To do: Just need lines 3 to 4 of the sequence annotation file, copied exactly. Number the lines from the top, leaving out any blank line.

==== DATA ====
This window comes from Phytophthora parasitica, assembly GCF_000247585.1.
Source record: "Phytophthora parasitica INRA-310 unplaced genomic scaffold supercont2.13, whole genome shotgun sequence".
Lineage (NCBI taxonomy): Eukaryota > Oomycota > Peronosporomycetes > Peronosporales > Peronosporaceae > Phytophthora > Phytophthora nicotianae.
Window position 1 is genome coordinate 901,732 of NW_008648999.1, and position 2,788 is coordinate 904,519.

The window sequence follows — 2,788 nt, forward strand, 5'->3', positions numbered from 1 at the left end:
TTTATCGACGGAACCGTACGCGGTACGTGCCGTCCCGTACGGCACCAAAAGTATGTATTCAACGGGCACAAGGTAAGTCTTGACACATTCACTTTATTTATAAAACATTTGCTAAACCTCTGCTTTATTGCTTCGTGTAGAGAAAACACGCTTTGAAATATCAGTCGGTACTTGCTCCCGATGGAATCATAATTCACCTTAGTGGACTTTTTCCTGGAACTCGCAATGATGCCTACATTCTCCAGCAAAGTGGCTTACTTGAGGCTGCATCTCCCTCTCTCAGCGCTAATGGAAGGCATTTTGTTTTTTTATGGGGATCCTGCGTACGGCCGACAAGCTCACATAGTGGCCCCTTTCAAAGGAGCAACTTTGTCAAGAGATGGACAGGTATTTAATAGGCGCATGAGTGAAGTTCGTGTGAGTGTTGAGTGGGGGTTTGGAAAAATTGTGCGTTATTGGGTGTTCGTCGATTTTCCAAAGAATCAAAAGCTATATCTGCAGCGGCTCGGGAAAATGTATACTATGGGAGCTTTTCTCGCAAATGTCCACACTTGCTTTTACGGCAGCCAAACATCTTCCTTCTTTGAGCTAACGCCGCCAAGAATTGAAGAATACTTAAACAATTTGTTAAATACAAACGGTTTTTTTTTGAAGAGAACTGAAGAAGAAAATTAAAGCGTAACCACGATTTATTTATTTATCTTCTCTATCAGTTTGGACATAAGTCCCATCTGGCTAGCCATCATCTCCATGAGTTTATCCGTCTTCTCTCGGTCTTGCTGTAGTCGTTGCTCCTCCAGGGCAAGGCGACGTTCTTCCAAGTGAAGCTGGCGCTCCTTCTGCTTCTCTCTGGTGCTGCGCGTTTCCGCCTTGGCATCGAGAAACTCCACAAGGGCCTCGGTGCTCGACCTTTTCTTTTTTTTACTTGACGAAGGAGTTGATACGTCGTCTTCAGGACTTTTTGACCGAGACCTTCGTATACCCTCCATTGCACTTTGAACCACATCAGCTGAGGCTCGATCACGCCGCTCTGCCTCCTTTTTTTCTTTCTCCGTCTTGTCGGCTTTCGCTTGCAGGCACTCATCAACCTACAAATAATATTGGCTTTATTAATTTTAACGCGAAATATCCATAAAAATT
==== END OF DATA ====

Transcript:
Lineage (NCBI taxonomy): Eukaryota > Oomycota > Peronosporomycetes > Peronosporales > Peronosporaceae > Phytophthora > Phytophthora nicotianae.
Window position 1 is genome coordinate 901,732 of NW_008648999.1, and position 2,788 is coordinate 904,519.